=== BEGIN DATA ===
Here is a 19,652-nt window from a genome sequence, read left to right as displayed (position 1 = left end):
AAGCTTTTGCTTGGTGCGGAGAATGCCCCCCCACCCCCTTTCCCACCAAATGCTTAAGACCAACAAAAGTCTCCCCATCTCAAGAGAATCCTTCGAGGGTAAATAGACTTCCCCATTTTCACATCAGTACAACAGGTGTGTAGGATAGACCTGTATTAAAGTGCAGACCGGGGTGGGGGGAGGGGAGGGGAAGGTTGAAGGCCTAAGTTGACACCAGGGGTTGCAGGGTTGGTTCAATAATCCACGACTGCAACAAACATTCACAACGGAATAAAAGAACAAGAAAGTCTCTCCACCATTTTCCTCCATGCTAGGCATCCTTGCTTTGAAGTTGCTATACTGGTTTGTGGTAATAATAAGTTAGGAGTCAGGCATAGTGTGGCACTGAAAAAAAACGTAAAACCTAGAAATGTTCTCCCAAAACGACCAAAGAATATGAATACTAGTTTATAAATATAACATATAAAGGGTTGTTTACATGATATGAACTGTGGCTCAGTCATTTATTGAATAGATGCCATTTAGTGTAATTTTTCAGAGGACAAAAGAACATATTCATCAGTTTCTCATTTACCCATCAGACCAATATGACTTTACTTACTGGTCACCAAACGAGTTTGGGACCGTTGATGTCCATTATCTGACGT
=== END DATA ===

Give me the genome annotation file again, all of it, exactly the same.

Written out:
Here is a 19,652-nt window from a genome sequence, read left to right as displayed (position 1 = left end):
AAGCTTTTGCTTGGTGCGGAGAATGCCCCCCCACCCCCTTTCCCACCAAATGCTTAAGACCAACAAAAGTCTCCCCATCTCAAGAGAATCCTTCGAGGGTAAATAGACTTCCCCATTTTCACATCAGTACAACAGGTGTGTAGGATAGACCTGTATTAAAGTGCAGACCGGGGTGGGGGGAGGGGAGGGGAAGGTTGAAGGCCTAAGTTGACACCAGGGGTTGCAGGGTTGGTTCAATAATCCACGACTGCAACAAACATTCACAACGGAATAAAAGAACAAGAAAGTCTCTCCACCATTTTCCTCCATGCTAGGCATCCTTGCTTTGAAGTTGCTATACTGGTTTGTGGTAATAATAAGTTAGGAGTCAGGCATAGTGTGGCACTGAAAAAAAACGTAAAACCTAGAAATGTTCTCCCAAAACGACCAAAGAATATGAATACTAGTTTATAAATATAACATATAAAGGGTTGTTTACATGATATGAACTGTGGCTCAGTCATTTATTGAATAGATGCCATTTAGTGTAATTTTTCAGAGGACAAAAGAACATATTCATCAGTTTCTCATTTACCCATCAGACCAATATGACTTTACTTACTGGTCACCAAACGAGTTTGGGACCGTTGATGTCCATTATCTGACGT